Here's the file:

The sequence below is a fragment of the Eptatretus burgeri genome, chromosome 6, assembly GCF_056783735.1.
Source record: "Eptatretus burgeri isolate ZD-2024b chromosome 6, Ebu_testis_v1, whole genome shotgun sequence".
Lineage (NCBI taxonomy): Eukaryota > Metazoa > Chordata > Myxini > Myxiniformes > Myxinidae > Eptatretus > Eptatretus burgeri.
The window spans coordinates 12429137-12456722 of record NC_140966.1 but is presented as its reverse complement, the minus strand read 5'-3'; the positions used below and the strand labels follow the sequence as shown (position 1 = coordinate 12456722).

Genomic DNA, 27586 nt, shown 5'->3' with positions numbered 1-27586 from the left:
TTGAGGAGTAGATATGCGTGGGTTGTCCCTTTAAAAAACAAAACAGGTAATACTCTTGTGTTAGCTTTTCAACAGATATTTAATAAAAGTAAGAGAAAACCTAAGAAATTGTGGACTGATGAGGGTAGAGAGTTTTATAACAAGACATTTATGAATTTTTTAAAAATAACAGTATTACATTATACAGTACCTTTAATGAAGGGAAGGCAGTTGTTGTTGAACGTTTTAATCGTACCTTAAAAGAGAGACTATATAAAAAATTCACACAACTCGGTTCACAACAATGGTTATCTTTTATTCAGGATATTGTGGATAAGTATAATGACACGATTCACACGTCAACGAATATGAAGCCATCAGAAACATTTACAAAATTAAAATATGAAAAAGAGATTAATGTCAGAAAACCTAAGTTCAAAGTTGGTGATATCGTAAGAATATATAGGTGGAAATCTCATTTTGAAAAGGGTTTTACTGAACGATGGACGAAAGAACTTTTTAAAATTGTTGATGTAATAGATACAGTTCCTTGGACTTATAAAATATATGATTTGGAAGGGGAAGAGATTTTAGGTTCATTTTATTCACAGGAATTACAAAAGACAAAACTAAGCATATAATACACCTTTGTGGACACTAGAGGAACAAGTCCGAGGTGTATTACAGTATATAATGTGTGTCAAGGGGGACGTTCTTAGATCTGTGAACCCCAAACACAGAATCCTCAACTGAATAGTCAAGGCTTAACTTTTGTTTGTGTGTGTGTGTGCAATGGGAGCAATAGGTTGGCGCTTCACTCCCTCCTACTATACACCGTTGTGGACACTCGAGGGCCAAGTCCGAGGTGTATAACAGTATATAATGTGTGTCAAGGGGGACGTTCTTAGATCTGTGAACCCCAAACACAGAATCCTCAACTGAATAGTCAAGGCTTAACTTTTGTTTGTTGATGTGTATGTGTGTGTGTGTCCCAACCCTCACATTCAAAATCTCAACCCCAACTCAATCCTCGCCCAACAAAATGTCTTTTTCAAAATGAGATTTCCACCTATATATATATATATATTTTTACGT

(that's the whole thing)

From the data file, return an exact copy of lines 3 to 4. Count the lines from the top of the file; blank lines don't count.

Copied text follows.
Lineage (NCBI taxonomy): Eukaryota > Metazoa > Chordata > Myxini > Myxiniformes > Myxinidae > Eptatretus > Eptatretus burgeri.
The window spans coordinates 12429137-12456722 of record NC_140966.1 but is presented as its reverse complement, the minus strand read 5'-3'; the positions used below and the strand labels follow the sequence as shown (position 1 = coordinate 12456722).